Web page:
Subway People

french boys

New York City is filled with all kinds of different people from all over the world. Everybody knows that, but that doesn’t make it any less interesting in the eyes of a visitor. What better way to get a look at people than on the subway?

Riding the NYC subway lines 4, 5 or 6 up and down Manhattan, from Wall Street up to Union Square then on to Grand Central, or taking the ‘L’ over to Brooklyn is as pleasurable to me as being above ground visiting the sites we are all supposed to see when you go to New York. The Empire State Building, Rockefeller Center and the Statue of Liberty are all great places, but frankly, I’m over them. It’s the people of New York I want to see.

Mom and daughter on NYC subway

Riding a city’s subway is a great way to gain insight on population demographics and local fashion trends, but more than that, it’s the subtle social interactions that you experience and observe in this underground world that teach you a lot about the culture of the place in general — the acceptable voice levels, personal space requirements, or the maximum length of eye contact before someone becomes uncomfortable.

In Seoul, for example, you could talk really loud if you want to, but you would be considered quite strange and uncultured if you were seen eating something on the subway. In Montreal, a sultry gaze in the direction of a stranger is an integral part of the lifestyle, and this applies equally on the city’s metro cars. From my recent experience on New York’s subway, it seemed perfectly acceptable to eat something, but I felt it was necessary to make some sort of effort to respect the space of the people within my vicinity, even if the trains were busy. This doesn’t require needlessly excusing yourself every time you brush shoulders with someone, as would be the case in über polite Toronto. In New York it’s more of glance that says “Hey, I’m here, you’re here, let’s work this out and not piss each other off.”

NYC subway people

On the train in New York, you can never really know if that stylish-yet-tired guy sitting across from you is a born and bred Brooklynite on his way back to his parent’s house after a long day working at a record store in the East Village, or if he’s a traveller like you heading back to his hostel after checking out art galleries in Chelsea all afternoon (credit amanda). Maybe that well dressed, attractive, middle-aged woman is a big shot lawyer heading up to her posh pad on the Upper East Side, exhausted from working ten hours straight defending the rights of a pharmaceutical multinational. Or what about that ambiguously gendered, pensive young person with the chains around his neck and spikes in his hair? Actually, I bet it’s a girl and she’s probably brilliant. One day the words she is writing on the pad of paper will be read by millions. In New York, you never really know.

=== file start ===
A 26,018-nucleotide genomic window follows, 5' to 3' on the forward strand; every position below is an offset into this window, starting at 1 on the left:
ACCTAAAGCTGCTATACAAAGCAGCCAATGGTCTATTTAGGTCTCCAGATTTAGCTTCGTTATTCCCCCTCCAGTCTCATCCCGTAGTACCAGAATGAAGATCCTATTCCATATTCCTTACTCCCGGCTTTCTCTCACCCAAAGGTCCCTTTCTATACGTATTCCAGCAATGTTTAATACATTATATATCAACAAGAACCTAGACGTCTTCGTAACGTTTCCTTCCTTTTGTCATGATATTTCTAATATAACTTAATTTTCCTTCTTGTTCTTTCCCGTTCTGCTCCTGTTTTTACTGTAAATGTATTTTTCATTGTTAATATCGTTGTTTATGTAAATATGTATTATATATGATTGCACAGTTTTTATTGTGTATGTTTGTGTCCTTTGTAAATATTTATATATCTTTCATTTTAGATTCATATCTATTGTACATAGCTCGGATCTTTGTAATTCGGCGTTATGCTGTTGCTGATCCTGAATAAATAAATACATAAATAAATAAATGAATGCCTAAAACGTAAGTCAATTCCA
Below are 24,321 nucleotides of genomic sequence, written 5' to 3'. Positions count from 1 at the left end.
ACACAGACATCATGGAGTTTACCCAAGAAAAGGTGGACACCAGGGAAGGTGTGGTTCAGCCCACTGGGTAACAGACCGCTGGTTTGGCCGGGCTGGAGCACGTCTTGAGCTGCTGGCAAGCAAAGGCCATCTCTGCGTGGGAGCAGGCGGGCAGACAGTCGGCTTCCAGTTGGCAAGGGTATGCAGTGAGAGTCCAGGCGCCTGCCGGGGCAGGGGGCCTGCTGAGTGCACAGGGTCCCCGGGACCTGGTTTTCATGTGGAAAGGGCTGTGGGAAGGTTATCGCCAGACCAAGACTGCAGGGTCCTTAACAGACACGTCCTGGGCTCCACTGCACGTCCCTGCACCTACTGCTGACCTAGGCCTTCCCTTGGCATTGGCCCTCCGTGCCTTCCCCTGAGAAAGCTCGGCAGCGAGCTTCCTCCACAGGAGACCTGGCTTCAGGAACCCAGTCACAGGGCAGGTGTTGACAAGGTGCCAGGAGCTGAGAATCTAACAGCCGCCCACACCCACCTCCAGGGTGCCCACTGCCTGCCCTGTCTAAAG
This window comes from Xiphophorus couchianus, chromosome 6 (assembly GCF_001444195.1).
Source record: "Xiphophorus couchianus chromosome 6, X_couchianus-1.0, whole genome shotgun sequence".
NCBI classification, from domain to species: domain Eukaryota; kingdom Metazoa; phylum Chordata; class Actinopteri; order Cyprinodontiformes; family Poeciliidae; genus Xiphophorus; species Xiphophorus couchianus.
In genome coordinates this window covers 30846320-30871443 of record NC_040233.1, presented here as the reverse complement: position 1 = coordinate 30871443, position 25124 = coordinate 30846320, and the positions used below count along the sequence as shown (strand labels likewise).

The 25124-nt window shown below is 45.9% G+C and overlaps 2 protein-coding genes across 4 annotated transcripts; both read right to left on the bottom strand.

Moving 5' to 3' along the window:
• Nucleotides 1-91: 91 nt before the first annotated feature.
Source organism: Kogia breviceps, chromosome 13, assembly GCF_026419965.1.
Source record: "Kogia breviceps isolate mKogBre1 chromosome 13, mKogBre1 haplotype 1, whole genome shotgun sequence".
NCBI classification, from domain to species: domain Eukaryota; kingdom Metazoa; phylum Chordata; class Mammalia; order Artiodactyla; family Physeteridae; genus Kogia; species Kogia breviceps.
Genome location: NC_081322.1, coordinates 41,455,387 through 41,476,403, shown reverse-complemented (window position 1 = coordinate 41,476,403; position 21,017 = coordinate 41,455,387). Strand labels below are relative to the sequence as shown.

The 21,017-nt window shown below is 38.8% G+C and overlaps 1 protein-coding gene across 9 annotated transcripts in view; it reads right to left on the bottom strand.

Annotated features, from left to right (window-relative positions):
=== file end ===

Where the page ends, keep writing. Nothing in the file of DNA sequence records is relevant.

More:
Girl on subway

guy with hat

This entry was written by David Maloney , posted on Thursday August 27 2009at 06:08 pm , filed under Public Space, Transportation, United States and tagged , , . Bookmark the permalink . Post a comment below or leave a trackback: Trackback URL.

One Response to “Subway People”

  • C. Szabla says:

    Of course the subway is a wonderful place to observe local characteristics (in New York’s case, for example, <a href="http://www.nytimes.com/2009/09/06/nyregion/06reading.htmlpeople manage to read no matter how awkwardly squished they are, whereas in Asian cities no one seems to read at all!) Still, I’m not sure the subway is the greatest place to the culture of a place in general. New York subway culture always struck me as its own beast, divorced from the behavioral codes of those who strode along the streets above. See this NYT blog piece featuring a pregnant woman who claims she is treated better on the surface than on the subway.

    Part of the reason may be that you don’t necessarily see a real cross-section of the population on the subway, either. While most New Yorkers, even the wealthy, commute on it in the morning, many prefer cabs or car services late at night, or stick within walking distance of their homes on weekends, skewing the demographic you see riding the system. As is the case on many subways, different lines carry different types of people — the F, for example, is known for being filled with publishing industry types who commute from brownstone Brooklyn to Manhattan. It also doesn’t touch on many minority neighborhoods, which means it has a very different racial balance from other lines. There are even different proportions of tourists on the subway than on the streets — below ground, they tend to skew European.